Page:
The West Charlotte Village Wastewater Committee presented two draft wastewater ordinances to the Selectboard and members of the public during Monday’s special meeting solely devoted to the topic. The meeting was “intended as a work session and an opportunity for public input and comments,” said Selectboard Chair Matt Krasnow.
During the two-hour meeting, the Selectboard, the wastewater committee, and several members of the public interested in connecting to the village wastewater system discussed the proposed application and review process. In addition to the draft sewer allocation and sewer use ordinances, the committee submitted an allocation ordinance schematic, a connection and usage fee computation and a comparison of connection and usage rates.
Wastewater committee chair Dave Marshall primarily led the discussion, supported by Selectboard member Fritz Tegatz and Planning Commission Chair Peter Joslin who also members of the committee. Marshall explained that the three-part application process for connecting to the system would include a feasibility authorization, a sewer allocation authorization, and a connection authorization. Applications and forms for each step in the process would be reviewed first by the zoning administrator and then brought before the Selectboard for a vote. Krasnow summed it up as, “Three meetings. Three votes. Three stages of work that would go into an applicant connecting to the existing municipal system.”
Selectboard member Louise McCarren opened her remarks by thanking the committee for their time and effort, joking, “Who knew this was such as sexy idea?” McCarren provided feedback specifically around the term feasibility, noting that the definition was absent in the list of terms in the allocation ordinance. “I wouldn’t be pushing this, but it’s really a central issue here,” she said.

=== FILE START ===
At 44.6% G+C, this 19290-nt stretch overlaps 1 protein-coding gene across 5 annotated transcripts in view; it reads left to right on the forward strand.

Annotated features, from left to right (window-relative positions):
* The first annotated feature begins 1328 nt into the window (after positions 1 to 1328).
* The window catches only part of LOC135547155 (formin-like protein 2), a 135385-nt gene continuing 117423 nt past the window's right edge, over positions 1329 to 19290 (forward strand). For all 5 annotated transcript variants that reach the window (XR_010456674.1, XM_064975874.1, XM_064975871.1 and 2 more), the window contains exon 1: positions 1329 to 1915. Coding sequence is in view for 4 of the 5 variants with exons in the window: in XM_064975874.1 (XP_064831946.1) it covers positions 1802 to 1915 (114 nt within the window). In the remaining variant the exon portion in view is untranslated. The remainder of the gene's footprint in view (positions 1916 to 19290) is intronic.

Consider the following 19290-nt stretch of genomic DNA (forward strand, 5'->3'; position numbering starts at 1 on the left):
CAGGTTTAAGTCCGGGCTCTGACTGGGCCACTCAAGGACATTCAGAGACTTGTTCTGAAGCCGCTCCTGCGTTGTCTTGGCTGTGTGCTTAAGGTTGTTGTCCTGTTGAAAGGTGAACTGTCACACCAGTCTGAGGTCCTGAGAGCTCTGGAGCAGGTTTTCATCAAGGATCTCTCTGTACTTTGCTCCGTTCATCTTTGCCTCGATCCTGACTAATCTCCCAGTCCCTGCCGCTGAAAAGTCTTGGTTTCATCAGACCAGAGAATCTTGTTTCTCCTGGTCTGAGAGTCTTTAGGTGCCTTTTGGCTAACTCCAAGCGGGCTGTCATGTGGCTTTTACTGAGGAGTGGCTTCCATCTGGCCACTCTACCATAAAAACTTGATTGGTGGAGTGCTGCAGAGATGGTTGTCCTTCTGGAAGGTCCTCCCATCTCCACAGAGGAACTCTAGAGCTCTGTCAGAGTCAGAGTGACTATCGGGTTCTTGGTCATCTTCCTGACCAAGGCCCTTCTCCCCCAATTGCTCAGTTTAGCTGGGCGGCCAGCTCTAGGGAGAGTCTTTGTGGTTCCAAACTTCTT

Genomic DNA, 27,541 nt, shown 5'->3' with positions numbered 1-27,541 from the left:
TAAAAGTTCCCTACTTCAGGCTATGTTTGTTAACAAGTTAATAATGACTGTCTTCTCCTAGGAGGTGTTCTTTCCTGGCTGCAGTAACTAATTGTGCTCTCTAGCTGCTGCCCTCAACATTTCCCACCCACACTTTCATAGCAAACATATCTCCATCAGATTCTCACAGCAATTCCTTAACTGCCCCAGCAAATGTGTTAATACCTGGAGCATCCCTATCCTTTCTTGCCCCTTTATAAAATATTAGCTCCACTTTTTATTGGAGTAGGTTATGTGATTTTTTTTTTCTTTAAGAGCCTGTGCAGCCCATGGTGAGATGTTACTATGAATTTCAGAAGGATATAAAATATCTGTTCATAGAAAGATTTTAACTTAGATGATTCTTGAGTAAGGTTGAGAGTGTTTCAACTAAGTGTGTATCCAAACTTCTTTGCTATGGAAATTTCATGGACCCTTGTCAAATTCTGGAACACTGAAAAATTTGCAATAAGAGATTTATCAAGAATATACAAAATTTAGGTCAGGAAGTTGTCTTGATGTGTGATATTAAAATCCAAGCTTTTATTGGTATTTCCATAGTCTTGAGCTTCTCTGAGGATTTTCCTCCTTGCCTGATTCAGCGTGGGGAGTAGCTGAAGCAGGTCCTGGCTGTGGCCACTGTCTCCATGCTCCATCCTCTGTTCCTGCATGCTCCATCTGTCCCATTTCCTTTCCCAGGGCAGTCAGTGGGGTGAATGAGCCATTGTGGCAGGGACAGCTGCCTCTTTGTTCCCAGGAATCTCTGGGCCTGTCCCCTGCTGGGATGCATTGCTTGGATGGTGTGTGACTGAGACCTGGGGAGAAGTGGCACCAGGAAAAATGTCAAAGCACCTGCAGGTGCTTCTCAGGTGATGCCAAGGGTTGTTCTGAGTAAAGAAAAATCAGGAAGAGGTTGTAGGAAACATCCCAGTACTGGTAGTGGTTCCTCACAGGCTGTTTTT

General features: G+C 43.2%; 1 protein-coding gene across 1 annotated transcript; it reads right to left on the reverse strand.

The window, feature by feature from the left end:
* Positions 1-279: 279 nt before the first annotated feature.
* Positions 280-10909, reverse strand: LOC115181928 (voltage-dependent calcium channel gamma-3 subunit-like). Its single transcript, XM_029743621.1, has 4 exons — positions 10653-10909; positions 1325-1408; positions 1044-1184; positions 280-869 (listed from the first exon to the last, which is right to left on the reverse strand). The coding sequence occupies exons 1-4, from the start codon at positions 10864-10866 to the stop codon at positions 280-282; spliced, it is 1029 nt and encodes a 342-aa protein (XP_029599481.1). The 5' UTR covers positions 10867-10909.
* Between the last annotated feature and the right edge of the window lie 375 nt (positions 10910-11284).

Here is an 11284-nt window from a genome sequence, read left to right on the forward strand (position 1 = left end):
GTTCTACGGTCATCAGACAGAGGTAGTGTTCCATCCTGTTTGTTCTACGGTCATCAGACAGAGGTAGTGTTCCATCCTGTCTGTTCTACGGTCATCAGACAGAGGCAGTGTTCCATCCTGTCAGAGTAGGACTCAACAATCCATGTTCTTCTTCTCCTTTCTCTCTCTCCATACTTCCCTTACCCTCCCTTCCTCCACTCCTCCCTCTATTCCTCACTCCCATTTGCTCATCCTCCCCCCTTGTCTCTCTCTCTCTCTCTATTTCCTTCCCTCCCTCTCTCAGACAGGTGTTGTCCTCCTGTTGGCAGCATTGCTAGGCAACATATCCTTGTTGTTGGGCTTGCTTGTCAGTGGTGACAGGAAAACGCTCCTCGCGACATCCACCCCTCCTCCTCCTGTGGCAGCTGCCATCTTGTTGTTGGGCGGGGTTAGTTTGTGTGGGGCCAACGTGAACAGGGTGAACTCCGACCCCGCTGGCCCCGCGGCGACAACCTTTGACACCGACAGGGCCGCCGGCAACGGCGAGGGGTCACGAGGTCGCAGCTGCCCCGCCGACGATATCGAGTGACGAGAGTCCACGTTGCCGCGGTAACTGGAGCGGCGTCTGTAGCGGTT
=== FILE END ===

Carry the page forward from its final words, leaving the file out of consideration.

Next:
Selectboard members agreed that clarifying language regarding the terms feasibility and feasibility analysis should be added to the sewer allocation ordinance. Selectboard Vice Chair Frank Tenney offered several rounds of feedback at different points during the meeting. He cited a few inconsistencies and asked the committee to review the proposed terms to ensure they coincide with definitions in the town zoning regulations. “I want to make sure those terms are consistent,” he said. Tenney also requested the proposed community sewer service area map be reviewed against zoning bylaws.
The ordinance also includes a new provision under the first step in the application process: a reconsideration of an applicant who has no feasible on-site wastewater disposal or the option is maximized. Joslin explained, “We added a paragraph under feasibility, so if an applicant gets a negative determination, they can make their case to the Planning Commission and subsequently the Selectboard.”
He cited the recent wastewater estimate the Charlotte Health Center received as part of their research for a new location as part of the reasoning for including the provision. “We came full circle on this. These are two businesses that we all agree are what we want in town. The Children’s Center wants to expand and they can’t; the health center wants to be here and in their case, it’s cost prohibitive.”
While other topics including satellite wastewater locations and home occupations in the rural district were discussed, the meeting wrapped up with a scheduled “work plan for the month” according to Krasnow. The topic would again be on the August 12 and 26 Selectboard agendas, and the West Charlotte Village Wastewater Committee is scheduled to meet on August 19 to incorporate the proposed changes from this and next Monday’s Selectboard meeting.